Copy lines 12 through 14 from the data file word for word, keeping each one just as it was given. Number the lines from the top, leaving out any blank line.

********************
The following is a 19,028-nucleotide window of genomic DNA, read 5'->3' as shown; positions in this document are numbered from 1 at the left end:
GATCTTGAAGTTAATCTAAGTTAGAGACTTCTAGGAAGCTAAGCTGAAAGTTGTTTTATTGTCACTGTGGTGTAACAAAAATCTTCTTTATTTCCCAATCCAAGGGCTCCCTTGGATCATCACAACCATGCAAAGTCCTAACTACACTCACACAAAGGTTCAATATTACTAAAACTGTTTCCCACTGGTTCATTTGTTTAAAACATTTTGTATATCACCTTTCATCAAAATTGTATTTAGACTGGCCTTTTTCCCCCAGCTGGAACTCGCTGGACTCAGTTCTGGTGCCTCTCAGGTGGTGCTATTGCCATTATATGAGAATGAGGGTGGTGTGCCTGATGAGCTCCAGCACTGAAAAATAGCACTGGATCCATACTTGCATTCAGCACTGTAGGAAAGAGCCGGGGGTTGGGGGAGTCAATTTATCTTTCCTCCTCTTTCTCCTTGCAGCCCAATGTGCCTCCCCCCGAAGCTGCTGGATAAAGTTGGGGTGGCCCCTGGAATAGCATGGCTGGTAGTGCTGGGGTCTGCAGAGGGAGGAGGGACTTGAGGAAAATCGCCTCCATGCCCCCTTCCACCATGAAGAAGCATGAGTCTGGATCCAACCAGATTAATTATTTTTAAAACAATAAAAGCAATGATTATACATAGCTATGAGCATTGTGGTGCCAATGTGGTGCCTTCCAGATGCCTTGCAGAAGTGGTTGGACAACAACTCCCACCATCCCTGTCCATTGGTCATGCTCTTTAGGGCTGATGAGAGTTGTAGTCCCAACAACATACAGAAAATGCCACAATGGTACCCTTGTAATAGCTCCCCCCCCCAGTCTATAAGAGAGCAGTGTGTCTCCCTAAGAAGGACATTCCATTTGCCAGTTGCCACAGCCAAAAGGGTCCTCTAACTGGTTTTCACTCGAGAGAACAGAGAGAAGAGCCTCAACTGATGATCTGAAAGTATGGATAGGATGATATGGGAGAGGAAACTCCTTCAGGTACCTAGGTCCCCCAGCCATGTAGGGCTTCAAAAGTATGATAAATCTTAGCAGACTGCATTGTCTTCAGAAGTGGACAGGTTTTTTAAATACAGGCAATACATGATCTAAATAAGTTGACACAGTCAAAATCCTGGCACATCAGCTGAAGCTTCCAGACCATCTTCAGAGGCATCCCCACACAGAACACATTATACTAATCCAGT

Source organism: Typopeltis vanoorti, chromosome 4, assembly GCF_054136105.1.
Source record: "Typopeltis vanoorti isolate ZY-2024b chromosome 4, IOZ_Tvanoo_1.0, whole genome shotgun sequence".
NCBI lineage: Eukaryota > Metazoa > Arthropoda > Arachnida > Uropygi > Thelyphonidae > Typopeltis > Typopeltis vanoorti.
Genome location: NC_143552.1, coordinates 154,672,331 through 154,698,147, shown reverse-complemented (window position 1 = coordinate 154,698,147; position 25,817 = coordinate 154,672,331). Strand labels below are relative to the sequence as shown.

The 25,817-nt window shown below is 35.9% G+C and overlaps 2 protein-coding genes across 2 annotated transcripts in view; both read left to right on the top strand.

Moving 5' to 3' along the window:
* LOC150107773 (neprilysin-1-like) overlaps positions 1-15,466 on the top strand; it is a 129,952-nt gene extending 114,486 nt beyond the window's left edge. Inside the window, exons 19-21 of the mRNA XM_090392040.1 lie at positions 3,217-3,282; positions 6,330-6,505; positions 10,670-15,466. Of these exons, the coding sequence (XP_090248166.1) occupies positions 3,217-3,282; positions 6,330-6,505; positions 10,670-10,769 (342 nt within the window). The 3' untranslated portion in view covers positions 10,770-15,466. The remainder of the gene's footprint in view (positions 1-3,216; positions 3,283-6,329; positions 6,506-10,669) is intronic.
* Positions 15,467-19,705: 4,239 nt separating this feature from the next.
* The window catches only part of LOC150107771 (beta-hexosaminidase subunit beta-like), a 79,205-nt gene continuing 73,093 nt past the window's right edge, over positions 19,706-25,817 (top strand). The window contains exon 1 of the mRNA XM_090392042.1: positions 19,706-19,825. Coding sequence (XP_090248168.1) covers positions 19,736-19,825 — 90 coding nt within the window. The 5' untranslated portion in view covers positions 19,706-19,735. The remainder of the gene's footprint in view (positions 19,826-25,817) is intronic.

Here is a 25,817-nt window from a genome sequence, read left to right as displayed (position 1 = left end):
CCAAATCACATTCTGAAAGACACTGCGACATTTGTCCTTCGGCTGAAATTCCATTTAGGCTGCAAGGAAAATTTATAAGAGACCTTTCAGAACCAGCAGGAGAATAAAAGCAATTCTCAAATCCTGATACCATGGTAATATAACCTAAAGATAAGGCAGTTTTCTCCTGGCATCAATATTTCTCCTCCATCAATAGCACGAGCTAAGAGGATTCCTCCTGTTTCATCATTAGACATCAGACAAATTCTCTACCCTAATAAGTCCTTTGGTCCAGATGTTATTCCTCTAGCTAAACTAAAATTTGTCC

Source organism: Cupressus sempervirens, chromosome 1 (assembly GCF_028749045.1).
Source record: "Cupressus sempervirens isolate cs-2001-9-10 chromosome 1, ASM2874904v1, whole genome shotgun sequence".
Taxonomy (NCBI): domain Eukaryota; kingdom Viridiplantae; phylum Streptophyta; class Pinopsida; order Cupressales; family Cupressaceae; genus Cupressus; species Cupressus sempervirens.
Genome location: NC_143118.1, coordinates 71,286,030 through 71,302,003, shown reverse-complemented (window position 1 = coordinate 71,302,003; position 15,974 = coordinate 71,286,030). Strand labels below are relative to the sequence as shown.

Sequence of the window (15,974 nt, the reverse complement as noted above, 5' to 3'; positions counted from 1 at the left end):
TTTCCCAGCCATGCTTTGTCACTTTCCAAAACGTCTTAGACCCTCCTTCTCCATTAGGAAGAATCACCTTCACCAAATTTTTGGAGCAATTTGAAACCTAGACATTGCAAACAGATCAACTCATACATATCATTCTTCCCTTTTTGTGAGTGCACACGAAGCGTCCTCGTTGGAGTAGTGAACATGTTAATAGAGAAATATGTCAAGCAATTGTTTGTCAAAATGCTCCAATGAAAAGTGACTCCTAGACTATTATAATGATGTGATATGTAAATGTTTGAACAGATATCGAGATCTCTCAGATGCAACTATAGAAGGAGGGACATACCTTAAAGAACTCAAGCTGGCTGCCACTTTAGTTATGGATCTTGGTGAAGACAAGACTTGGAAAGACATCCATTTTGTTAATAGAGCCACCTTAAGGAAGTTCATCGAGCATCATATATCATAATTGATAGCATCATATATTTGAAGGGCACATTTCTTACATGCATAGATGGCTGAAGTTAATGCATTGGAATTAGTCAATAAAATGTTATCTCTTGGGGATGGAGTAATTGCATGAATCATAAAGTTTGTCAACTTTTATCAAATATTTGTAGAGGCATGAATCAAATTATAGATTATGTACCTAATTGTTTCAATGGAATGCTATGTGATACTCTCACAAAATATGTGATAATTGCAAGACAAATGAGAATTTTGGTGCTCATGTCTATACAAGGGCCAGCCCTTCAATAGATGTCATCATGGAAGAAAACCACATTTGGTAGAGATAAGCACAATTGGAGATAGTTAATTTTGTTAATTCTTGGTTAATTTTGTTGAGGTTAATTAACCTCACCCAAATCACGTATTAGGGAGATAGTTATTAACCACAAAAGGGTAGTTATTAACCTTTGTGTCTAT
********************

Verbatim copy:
Here is a 25,817-nt window from a genome sequence, read left to right as displayed (position 1 = left end):
CCAAATCACATTCTGAAAGACACTGCGACATTTGTCCTTCGGCTGAAATTCCATTTAGGCTGCAAGGAAAATTTATAAGAGACCTTTCAGAACCAGCAGGAGAATAAAAGCAATTCTCAAATCCTGATACCATGGTAATATAACCTAAAGATAAGGCAGTTTTCTCCTGGCATCAATATTTCTCCTCCATCAATAGCACGAGCTAAGAGGATTCCTCCTGTTTCATCATTAGACATCAGACAAATTCTCTACCCTAATAAGTCCTTTGGTCCAGATGTTATTCCTCTAGCTAAACTAAAATTTGTCC

Source organism: Cupressus sempervirens, chromosome 1 (assembly GCF_028749045.1).